The John Lewis Partnership has today announced that it is not planning to reopen eight of its 42 John Lewis shops from lockdown, as it rebalances its store estate to reflect how customers want to shop.
The Partnership also confirmed plans to transfer the running of its Waitrose Distribution Centre in Leyland to XPO Logistics.
The remaining 34 John Lewis shops* will reopen from 12 April subject to Government guidance – with the exception of Glasgow, which will reopen from 26 April, and Edinburgh, which will reopen on 14 May.
The eight shops identified for closure include four ‘At Home’ shops in Ashford, Basingstoke, Chester and Tunbridge Wells and four department stores in Aberdeen, Peterborough, Sheffield and York.
The business said:
‘We will enter into consultation with the 1,465 affected Partners about our proposals. Should we proceed, we will make every effort to find alternative roles in the Partnership for as many Partners as possible.
‘At the Partnership’s full year results earlier this month, we said that we will reshape our business in response to how our customers increasingly want to shop in-store and online.
‘This follows substantial research to identify and cater for new customer shopping habits in different parts of the country. As part of this, we can unfortunately no longer profitably sustain a large John Lewis store in some locations where we do not have enough customers, which is resulting in the proposed closures. The eight shops were financially challenged prior to the pandemic.
‘Given the significant shift to online shopping in recent years – and our belief that this trend will not materially reverse – we do not think the performance of these eight stores can be substantially improved. We expect 60% to 70% of John Lewis sales to be made online in the future. Nearly 50% of our customers now use a combination of both store and online when making a purchase.
JOHN LEWIS IN THE FUTURE
Our department stores remain critical to our future success. They provide a sensory experience that online cannot, supported by the expertise of our Partners.
Having fewer bigger stores allows us to invest significantly to improve our remaining ones, showcasing our inspiring products with more space dedicated to experiences and services. They will be enticing and exciting places to shop, more reflective of the tastes and interests of local customers.
Our research tells us that customers want more convenient access to John Lewis so we’re improving the next day Click & Collect service in Waitrose stores and offering more local collection points through third parties. We’re trialling the introduction of John Lewis shopping areas in our Waitrose stores and by the autumn, Waitrose general merchandise products will be sourced by John Lewis.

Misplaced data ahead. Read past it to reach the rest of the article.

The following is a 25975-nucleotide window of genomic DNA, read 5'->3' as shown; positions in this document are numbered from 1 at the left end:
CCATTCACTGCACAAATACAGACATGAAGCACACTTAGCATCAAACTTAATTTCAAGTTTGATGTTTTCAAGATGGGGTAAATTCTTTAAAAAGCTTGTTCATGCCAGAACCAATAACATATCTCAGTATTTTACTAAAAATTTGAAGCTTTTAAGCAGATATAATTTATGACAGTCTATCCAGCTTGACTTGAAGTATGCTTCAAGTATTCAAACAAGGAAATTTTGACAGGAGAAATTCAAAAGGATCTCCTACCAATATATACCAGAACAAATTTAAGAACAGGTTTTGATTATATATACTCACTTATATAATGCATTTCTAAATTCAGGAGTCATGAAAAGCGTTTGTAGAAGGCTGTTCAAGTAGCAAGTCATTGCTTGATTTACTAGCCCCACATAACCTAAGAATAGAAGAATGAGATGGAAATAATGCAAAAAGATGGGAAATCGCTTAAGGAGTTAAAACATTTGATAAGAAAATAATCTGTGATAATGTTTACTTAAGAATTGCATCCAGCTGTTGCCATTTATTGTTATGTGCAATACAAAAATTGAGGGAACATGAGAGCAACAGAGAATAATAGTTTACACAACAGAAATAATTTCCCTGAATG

We will also be testing new formats of smaller, local neighbourhood shops offering the best of John Lewis.
And our online customer experience will be strengthened on johnlewis.com and our app. We’ve already taken our Partners into customers’ homes this past year, using video calls to host more than 11,000 virtual appointments across home design, personal styling and nursery.
In areas where we propose not to reopen stores, we will look at the right combination of options for that location to ensure we remain convenient for our customers, so they can continue to access John Lewis products and services.
SUPPORT FOR PARTNERS AND COMMUNITIES
If redundancies are confirmed in the eight shops, every effort will be made to find affected Partners new roles for those who wish to remain within the Partnership. When we closed eight John Lewis stores last year, around a third of affected Partners were found permanent roles in the Partnership. Opportunities include transferring to local Waitrose shops or working for johnlewis.com and waitrose.com as they continue to grow.
Partners who cannot or choose not to remain with the Partnership will also have access to a unique Retraining Fund, which will contribute up to £3,000 towards a recognised qualification or course for up to two years for any Partner with two years’ service or more. All Partners will have the option of a three month support programme with an outplacement specialist to help with CV writing and interview skills.
In addition to statutory redundancy payments, Partners who have worked with the business for more than a year would be entitled to Partnership redundancy pay, which equates to two weeks’ pay for every year of service, regardless of age. Those with less than one year’s service who leave on grounds of redundancy would receive an ex-gratia tax-free payment equivalent to one week’s contractual pay.
We will also provide a £1m Community Investment Fund, to support local projects and to be shared among the eight local areas where we propose to close shops.
Sharon White, Chairman of the John Lewis Partnership, said: “Today’s announcement is incredibly sad news for our affected Partners, for our customers and for the communities we’ve served over many years.
“The high street is going through its biggest change for a generation and we are changing with it. Customers will still be able to get the trusted service that we are known for – however and wherever they want to shop.”
Pippa Wicks, Executive Director for John Lewis, said: “Closing stores is the toughest thing we do as a Partnership because we all own our business. If the closures are confirmed, every effort will be made to find new roles for Partners and for us to continue to serve our customers by providing access to John Lewis in different ways.
“Alongside a growing online business and the expansion of next day Click & Collect, we will invest in our in-store services and experiences, as well as new, smaller neighbourhood formats and the introduction of John Lewis ranges in more Waitrose shops.”
John Lewis continues to trade as normal online and we will reopen our remaining stores in line with Government guidelines